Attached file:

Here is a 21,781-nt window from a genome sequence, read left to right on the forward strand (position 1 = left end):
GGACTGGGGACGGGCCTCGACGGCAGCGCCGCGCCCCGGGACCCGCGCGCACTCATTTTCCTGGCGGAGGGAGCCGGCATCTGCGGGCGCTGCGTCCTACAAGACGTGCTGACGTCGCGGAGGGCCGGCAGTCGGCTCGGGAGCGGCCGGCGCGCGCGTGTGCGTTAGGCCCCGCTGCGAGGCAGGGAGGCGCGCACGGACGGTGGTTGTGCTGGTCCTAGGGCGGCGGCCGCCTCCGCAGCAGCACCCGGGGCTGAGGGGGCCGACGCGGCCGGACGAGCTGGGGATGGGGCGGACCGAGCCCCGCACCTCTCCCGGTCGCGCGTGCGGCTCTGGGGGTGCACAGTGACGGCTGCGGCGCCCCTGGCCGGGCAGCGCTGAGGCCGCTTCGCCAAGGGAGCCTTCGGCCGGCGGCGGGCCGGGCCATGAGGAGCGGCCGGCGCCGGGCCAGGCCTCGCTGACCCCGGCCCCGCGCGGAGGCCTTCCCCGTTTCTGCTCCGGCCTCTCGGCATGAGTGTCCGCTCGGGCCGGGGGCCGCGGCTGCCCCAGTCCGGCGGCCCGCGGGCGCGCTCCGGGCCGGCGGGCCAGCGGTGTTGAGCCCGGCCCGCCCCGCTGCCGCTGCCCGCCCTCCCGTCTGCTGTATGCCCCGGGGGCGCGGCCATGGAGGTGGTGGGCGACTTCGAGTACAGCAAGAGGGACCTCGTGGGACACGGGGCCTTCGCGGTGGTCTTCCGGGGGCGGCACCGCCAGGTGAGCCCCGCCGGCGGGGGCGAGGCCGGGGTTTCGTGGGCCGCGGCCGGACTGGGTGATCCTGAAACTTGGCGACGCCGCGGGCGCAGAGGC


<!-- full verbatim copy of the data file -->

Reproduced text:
Here is a 21,781-nt window from a genome sequence, read left to right on the forward strand (position 1 = left end):
GGACTGGGGACGGGCCTCGACGGCAGCGCCGCGCCCCGGGACCCGCGCGCACTCATTTTCCTGGCGGAGGGAGCCGGCATCTGCGGGCGCTGCGTCCTACAAGACGTGCTGACGTCGCGGAGGGCCGGCAGTCGGCTCGGGAGCGGCCGGCGCGCGCGTGTGCGTTAGGCCCCGCTGCGAGGCAGGGAGGCGCGCACGGACGGTGGTTGTGCTGGTCCTAGGGCGGCGGCCGCCTCCGCAGCAGCACCCGGGGCTGAGGGGGCCGACGCGGCCGGACGAGCTGGGGATGGGGCGGACCGAGCCCCGCACCTCTCCCGGTCGCGCGTGCGGCTCTGGGGGTGCACAGTGACGGCTGCGGCGCCCCTGGCCGGGCAGCGCTGAGGCCGCTTCGCCAAGGGAGCCTTCGGCCGGCGGCGGGCCGGGCCATGAGGAGCGGCCGGCGCCGGGCCAGGCCTCGCTGACCCCGGCCCCGCGCGGAGGCCTTCCCCGTTTCTGCTCCGGCCTCTCGGCATGAGTGTCCGCTCGGGCCGGGGGCCGCGGCTGCCCCAGTCCGGCGGCCCGCGGGCGCGCTCCGGGCCGGCGGGCCAGCGGTGTTGAGCCCGGCCCGCCCCGCTGCCGCTGCCCGCCCTCCCGTCTGCTGTATGCCCCGGGGGCGCGGCCATGGAGGTGGTGGGCGACTTCGAGTACAGCAAGAGGGACCTCGTGGGACACGGGGCCTTCGCGGTGGTCTTCCGGGGGCGGCACCGCCAGGTGAGCCCCGCCGGCGGGGGCGAGGCCGGGGTTTCGTGGGCCGCGGCCGGACTGGGTGATCCTGAAACTTGGCGACGCCGCGGGCGCAGAGGC